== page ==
His father, Warrick, speaking from Tauranga, said: “He rides about 700 kilometres every week. He’s crazy.”
It makes you dizzy just thinking about what Stefan Merriman has achieved and he was obviously an inspiration to fellow Kiwis such as Chris Birch and Paul Whibley who have trodden many of the same pathways.
Aucklander Birch (although he now lives in Thames) has multiple New Zealand enduro championship titles to his credit, as well as winning the enduro nationals in South Africa in 2011.
He celebrated a remarkable three consecutive wins at the stand-alone Roof of Africa extreme enduro in Lesotho, although perhaps his winning of the Red Bull Romaniacs in Romania in 2010 would stand as his greatest achievement.
He has competed successfully in the world’s biggest enduro races, event such as Erzberg, Red Bull Last Man Standing, Hells Gate and the Dakar Rally.
He has won also gold and silver medals at the ISDE (in Brazil, New Zealand and Greece) and the 38-year-old Birch now spends his time focussed on extreme enduro racing or conducting his popular training schools at venues all around the world.
Pahiatua’s Whibley (who now lives near Himatangi) made his debut in the enduro world championships (WEC) in 2003, finishing the season eighth overall, and he backed that up by finishing sixth overall in the WEC the following season.
He was based in the UK and riding for a Gas Gas team in the WEC in 2005 and experienced mixed results.
“The team struck financial difficulties and I was forced to skip the final few rounds that year,” Whibley explained.
He shifted to the United States in 2006 to race the Grand National Cross-country Championships (GNCC) and, riding a Honda, finished an impressive fifth overall on debut.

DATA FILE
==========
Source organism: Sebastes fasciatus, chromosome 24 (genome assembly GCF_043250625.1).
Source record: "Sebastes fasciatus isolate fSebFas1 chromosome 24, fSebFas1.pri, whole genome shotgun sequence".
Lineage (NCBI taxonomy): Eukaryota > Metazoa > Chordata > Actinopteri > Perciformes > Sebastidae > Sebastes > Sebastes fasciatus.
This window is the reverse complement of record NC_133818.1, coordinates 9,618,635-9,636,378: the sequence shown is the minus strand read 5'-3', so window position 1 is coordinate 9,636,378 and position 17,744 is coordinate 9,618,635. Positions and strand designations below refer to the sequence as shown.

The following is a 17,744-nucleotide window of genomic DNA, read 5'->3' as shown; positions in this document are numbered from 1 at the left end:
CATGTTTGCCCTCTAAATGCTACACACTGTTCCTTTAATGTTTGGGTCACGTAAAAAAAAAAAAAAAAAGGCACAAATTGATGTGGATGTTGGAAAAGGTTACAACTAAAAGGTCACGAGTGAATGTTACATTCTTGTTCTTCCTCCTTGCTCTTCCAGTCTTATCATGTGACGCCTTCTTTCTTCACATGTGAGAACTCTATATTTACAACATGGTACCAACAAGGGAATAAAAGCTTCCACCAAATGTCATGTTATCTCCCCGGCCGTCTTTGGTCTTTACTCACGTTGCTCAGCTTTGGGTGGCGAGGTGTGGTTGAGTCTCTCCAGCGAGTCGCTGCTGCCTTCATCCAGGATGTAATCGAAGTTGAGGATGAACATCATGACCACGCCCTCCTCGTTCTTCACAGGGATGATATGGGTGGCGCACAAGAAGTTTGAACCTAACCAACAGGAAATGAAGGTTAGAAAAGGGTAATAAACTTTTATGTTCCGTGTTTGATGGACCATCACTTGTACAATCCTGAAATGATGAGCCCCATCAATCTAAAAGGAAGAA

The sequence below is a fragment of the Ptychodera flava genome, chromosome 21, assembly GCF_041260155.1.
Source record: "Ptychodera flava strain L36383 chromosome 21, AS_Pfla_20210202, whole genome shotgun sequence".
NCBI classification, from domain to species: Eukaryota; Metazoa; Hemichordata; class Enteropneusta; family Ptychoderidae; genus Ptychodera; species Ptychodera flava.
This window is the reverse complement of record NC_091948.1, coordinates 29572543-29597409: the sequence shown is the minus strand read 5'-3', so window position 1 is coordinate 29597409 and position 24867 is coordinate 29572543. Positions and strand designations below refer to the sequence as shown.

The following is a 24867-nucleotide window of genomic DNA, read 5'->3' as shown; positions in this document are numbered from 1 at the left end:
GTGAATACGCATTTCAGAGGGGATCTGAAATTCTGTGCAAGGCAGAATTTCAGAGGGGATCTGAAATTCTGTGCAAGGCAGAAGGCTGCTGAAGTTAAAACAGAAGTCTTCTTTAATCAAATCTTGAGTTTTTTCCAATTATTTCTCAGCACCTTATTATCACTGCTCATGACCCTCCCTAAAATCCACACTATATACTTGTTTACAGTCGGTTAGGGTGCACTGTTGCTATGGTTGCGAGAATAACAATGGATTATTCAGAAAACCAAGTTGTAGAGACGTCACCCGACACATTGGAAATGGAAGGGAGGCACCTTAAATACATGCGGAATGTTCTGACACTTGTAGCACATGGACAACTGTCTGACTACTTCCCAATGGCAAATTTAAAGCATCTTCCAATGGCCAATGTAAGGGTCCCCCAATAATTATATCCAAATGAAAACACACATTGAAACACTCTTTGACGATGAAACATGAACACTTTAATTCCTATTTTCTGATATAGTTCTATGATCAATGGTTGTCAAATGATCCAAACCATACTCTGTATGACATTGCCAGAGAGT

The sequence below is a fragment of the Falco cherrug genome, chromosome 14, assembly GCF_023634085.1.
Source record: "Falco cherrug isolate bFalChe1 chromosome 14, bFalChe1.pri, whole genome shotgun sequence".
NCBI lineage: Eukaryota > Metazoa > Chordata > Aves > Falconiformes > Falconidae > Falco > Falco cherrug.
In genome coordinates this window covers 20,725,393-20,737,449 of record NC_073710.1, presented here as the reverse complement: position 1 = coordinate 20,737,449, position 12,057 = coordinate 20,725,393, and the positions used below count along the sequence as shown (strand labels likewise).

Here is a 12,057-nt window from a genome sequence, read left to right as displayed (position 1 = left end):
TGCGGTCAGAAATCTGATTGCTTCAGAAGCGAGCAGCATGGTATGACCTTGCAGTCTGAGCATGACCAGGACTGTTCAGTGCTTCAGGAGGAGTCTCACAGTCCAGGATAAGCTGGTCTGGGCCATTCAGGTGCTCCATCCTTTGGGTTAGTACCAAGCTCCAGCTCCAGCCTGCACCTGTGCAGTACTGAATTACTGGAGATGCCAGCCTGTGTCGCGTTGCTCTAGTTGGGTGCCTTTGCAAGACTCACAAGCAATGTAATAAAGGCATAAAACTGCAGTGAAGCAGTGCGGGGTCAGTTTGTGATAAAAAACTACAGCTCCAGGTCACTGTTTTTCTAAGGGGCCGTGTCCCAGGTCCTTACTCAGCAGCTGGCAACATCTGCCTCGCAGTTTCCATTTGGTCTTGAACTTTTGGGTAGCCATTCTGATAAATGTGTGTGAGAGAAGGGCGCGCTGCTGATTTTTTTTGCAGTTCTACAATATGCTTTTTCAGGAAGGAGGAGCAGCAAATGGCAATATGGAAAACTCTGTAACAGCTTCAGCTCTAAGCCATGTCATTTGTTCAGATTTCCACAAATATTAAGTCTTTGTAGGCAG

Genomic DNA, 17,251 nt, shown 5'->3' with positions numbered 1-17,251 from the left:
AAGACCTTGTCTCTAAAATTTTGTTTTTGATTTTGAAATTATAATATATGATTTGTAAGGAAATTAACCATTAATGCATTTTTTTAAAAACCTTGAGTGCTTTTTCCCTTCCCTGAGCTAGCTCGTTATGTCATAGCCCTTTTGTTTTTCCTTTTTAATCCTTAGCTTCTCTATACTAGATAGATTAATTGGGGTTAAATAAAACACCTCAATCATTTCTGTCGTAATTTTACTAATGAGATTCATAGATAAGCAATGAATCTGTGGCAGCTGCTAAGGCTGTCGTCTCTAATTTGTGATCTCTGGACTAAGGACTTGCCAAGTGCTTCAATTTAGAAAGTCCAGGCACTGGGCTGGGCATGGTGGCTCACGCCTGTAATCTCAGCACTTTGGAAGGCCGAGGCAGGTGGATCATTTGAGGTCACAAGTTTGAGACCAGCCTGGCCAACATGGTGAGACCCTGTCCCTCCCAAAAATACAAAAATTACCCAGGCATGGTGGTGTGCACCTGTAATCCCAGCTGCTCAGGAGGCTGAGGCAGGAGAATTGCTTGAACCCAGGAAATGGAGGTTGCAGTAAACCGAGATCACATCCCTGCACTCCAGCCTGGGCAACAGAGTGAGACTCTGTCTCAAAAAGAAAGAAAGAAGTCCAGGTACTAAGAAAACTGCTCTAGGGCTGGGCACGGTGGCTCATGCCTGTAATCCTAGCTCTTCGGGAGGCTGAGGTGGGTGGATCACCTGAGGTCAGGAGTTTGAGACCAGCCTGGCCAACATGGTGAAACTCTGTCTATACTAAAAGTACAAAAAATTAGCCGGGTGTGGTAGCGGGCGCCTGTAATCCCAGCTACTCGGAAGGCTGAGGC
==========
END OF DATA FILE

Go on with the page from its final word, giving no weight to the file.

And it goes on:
He finished sixth the following year and then runner-up on a Suzuki in 2008, before finally breaking through to win the title outright (on a Kawasaki) in 2009.
He switched to Yamaha in 2010, finishing third that year, and ended the 2011 season in runner-up position, before winning outright again in 2012 (with fellow Kiwi Rory Mead claiming third overall that season).
Whibley finished fifth overall in 2013 and seventh overall in his swansong 2014 season in the US.
Whibley’s nine years in the US also saw him become a record six-time winner of the parallel-but-separate Off-road Motorcycle and ATV (OMA) series.
Whibley was named New Zealand’s Off-road Rider of the Year in 2008.
Whibley returned home permanently to New Zealand at the end of the 2014 GNCC season and then won the New Zealand Cross-country Championships the following year.
He also set up his own cross-country series – initially labelled the NZXC Series but now rebranded as the NZ GNCC series – and he now dedicates his time to running that, although often also competing in it and winning races too.
Whibley – the former forestry worker they call “The Axeman” – is about as sharp as they come and, now aged 41, he continues to race at the top level of the sport in New Zealand, even indicating that he will contest the cross-country and enduro nationals again in 2020.
© Words and photos by Andy McGechan, BikesportNZ